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Discussion Starter · #1 ·
So, brand new and first time CNC router here. Im still working out the numerous bugs but I can already see that setting the Z height is going to be an issue for me. So far im not real happy with the touch plate that came with my machine. it seems to trigger the z good but once in awhile it seems to try and touch off with to much Z- force, it chipped a carbide on my spoil board cutter luckily it is an insert bit so not a huge deal but something I dont want to keep repeating. Im not sure if there is a way to adjust the down force or not in mach3 script but im somewhat old fashioned when it comes to some things and was thinking I might just go with a dial type z setter but that opens another can of worms mostly speed and efficiency. I see the the benifit to the electronic touch plate for speed and efficiency but seems to lack accuracy and consistency. Since I couldnt swing the ATC price. I have to manually change each bit 4.5kw spindle with er32 collet. I started to wonder what could be the next best thing to getting ATC type performance from a manual change spindle.

First I found these split steel depth rings that clamp to the bit so you can maintain a constant stick out and not have to re-zero each time but every video I saw this was used on smaller router powered machines so I was concerned it might not work as well on a spindle machine plus I was concerned about introducing balance/wobble issues since I dont see a way the collars could be balanced well. Then I found some plastic ones that get pressed on that would help with the balance/wobble concern but it looks like you have to buy them with the collar already pressed on but they only seem to be for smaller bits 1/8 and 1/4 shaft.

Then I found some tool holders like these. While I understand I will be loosing some z height which isnt a big issue for this application. Otherwise it seems like the better option. Theoretically I should be able to buy one for each of the common bits I will need to swap and chuck the bits in the holder with a consistent stick out measured from the shoulder of the tool holder then just loosen the ER32 spindle nut and insert the holder and bit combo being sure that the shoulder of the tool holder is touching the ER32 collet. Zero my Z once and not have to worry about z setting anymore. Am I missing something as to why I might not want to do this? Is there a better way? Should I keep at the eclectic z setter? Is there a better aftermarket auto z setter I should be looking at? Does anyone have a good solution to z setting each bit change? Sorry I know its a lot of ?'s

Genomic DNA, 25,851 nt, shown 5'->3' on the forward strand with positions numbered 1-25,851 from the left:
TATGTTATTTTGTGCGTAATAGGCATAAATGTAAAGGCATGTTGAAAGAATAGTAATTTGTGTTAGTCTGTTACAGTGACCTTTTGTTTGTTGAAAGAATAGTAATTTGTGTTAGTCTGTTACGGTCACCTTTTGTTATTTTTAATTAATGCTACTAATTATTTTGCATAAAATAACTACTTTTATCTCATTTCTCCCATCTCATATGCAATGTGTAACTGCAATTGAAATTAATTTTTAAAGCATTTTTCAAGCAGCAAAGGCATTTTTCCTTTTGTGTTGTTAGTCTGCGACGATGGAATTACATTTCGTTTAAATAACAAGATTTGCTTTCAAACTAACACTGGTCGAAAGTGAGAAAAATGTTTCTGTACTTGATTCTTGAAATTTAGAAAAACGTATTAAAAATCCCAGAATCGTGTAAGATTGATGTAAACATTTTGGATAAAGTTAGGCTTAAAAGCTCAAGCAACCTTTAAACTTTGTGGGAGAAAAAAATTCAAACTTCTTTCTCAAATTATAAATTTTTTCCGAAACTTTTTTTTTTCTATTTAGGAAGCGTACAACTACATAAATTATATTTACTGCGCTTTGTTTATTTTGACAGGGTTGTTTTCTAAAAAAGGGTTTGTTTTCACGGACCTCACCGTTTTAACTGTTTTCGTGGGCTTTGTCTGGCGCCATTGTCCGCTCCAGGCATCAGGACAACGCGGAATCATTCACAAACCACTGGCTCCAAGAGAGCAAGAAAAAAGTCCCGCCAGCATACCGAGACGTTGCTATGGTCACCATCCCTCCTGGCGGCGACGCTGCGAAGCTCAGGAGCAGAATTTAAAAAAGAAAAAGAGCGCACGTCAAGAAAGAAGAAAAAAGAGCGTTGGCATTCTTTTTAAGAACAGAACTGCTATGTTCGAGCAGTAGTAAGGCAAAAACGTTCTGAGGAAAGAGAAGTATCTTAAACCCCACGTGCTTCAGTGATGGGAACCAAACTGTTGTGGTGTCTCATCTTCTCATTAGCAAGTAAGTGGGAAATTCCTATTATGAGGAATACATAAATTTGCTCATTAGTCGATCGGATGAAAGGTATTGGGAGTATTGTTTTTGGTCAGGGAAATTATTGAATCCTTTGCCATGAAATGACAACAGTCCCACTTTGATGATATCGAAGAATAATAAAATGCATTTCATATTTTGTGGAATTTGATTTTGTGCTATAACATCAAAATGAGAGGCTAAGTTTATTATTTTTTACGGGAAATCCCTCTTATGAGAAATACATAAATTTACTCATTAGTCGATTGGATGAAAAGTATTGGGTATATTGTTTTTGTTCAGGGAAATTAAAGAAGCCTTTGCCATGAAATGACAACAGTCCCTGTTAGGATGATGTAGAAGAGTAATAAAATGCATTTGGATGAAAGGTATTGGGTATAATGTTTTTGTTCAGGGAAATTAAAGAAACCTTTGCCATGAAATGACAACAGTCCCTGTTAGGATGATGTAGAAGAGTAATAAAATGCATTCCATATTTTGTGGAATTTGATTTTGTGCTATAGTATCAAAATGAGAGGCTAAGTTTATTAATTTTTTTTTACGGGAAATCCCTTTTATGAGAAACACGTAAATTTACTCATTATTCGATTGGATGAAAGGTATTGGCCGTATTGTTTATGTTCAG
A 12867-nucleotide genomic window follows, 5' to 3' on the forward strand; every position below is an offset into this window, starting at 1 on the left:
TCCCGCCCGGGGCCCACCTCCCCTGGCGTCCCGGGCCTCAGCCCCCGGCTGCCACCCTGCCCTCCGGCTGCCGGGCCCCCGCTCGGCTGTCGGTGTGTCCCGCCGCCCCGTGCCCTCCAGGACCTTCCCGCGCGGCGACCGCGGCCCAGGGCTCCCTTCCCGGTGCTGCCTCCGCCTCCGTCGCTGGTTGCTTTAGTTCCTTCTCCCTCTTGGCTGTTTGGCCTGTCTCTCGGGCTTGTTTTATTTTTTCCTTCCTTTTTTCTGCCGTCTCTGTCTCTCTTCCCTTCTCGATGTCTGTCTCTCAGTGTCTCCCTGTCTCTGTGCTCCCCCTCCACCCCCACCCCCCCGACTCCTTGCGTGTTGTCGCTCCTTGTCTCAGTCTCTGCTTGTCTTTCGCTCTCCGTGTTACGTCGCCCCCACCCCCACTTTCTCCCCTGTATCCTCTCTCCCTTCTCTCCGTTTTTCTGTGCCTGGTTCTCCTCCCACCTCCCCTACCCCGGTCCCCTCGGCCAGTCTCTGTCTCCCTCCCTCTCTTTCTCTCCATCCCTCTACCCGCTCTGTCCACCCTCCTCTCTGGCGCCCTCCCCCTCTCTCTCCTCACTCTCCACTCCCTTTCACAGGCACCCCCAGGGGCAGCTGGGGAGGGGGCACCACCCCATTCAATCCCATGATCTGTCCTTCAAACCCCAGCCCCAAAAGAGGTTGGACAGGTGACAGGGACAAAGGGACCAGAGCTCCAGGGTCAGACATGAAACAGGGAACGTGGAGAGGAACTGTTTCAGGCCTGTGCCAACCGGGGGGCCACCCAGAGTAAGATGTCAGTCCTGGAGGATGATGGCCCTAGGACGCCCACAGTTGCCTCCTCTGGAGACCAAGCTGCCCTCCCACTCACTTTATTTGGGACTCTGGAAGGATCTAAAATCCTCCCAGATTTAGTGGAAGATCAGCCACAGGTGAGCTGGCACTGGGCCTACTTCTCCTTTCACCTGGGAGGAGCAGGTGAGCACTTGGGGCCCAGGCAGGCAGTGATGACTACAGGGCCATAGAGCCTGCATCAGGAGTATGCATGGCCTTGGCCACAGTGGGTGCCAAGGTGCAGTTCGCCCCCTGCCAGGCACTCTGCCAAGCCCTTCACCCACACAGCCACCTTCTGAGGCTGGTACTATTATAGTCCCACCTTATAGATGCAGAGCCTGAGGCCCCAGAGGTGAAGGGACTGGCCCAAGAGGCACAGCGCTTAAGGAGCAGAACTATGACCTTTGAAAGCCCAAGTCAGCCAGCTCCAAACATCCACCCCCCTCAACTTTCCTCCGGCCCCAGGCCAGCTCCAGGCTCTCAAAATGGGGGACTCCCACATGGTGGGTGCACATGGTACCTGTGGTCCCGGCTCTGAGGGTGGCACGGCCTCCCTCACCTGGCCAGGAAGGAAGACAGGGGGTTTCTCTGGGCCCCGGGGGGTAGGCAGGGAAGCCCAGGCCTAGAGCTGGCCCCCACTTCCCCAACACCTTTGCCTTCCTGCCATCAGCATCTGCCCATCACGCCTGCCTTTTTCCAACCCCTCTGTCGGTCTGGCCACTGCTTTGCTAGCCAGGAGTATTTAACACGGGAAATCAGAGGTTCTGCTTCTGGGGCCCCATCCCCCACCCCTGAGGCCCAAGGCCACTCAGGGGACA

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Discussion Starter · #3 ·
Thanks, that is my current process since my carbide got chipped. Right now Im using just my keyboard and mach 3 so its to slow stopping and switching between jog/step to sneak up on the paper. Im also looking at getting p4-s pendant from vista cnc which should help greatly on getting away from the keyboard issues but I still dont think I want to do it each time I switch a bit.
 

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David
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I'm running Mach4 and I just get it close then change the jog rate to 2%, jogging with my keyboard. Since I'm not in a production shop changing bits isn't a bad deal, no time constraint and it only takes a minute with each change.

David
 

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What speed is the code that runs your touch plate module set to? If the bit is descending too fast, it will not stop the nano-second that it touches the plate. On my CNC, the initial descent of Z is at 100mm/min, then it retracts 2mm and touches again at only 25mm/min. This seems to consistently work well.
 

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Discussion Starter · #6 ·
here is my script. Im not a super computer genius. but it looks like its set at 100mm/min. mine only goes down once I have seen some in you tube videos that touch it twice like you describe but I have no idea how to adjust the scrip. Mine is a little brass puck with no spring. I have seen others that have some spring preload so there is some give. Not sure where or how to get one of those and hook it up. Im thinking once I get a pendent it will be better and easier because trying to do it off the keyboard frustrates me. This way maybe I can just slow it to 25mm/min. but with the pendant it should be much easier to get it close straight away so the slower speed wont really matter.
397538
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Discussion Starter · #7 ·
one other thing that dawned on me is I upgraded my motors from steppers to servos so Im wondering if that has something to do with it since Im 100% positive that they did not adjust the script if it needed it due to the servo upgrade. It seems to work ok but I for sure would never try any type of delicate bit or anything with a point.